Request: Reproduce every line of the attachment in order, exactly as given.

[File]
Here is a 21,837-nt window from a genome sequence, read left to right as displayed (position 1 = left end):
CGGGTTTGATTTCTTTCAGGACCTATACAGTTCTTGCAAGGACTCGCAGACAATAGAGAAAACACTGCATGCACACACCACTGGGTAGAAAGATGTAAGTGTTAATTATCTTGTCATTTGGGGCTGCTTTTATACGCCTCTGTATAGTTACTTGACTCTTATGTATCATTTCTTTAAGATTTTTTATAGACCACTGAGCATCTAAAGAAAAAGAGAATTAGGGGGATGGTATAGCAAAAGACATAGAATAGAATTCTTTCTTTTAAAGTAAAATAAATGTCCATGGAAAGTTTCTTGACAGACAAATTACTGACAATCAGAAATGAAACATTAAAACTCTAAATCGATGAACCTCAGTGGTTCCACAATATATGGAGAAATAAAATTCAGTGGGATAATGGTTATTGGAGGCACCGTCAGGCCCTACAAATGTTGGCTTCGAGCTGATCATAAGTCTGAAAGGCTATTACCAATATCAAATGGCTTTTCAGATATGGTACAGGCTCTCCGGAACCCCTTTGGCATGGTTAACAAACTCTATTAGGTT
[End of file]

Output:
Here is a 21,837-nt window from a genome sequence, read left to right as displayed (position 1 = left end):
CGGGTTTGATTTCTTTCAGGACCTATACAGTTCTTGCAAGGACTCGCAGACAATAGAGAAAACACTGCATGCACACACCACTGGGTAGAAAGATGTAAGTGTTAATTATCTTGTCATTTGGGGCTGCTTTTATACGCCTCTGTATAGTTACTTGACTCTTATGTATCATTTCTTTAAGATTTTTTATAGACCACTGAGCATCTAAAGAAAAAGAGAATTAGGGGGATGGTATAGCAAAAGACATAGAATAGAATTCTTTCTTTTAAAGTAAAATAAATGTCCATGGAAAGTTTCTTGACAGACAAATTACTGACAATCAGAAATGAAACATTAAAACTCTAAATCGATGAACCTCAGTGGTTCCACAATATATGGAGAAATAAAATTCAGTGGGATAATGGTTATTGGAGGCACCGTCAGGCCCTACAAATGTTGGCTTCGAGCTGATCATAAGTCTGAAAGGCTATTACCAATATCAAATGGCTTTTCAGATATGGTACAGGCTCTCCGGAACCCCTTTGGCATGGTTAACAAACTCTATTAGGTT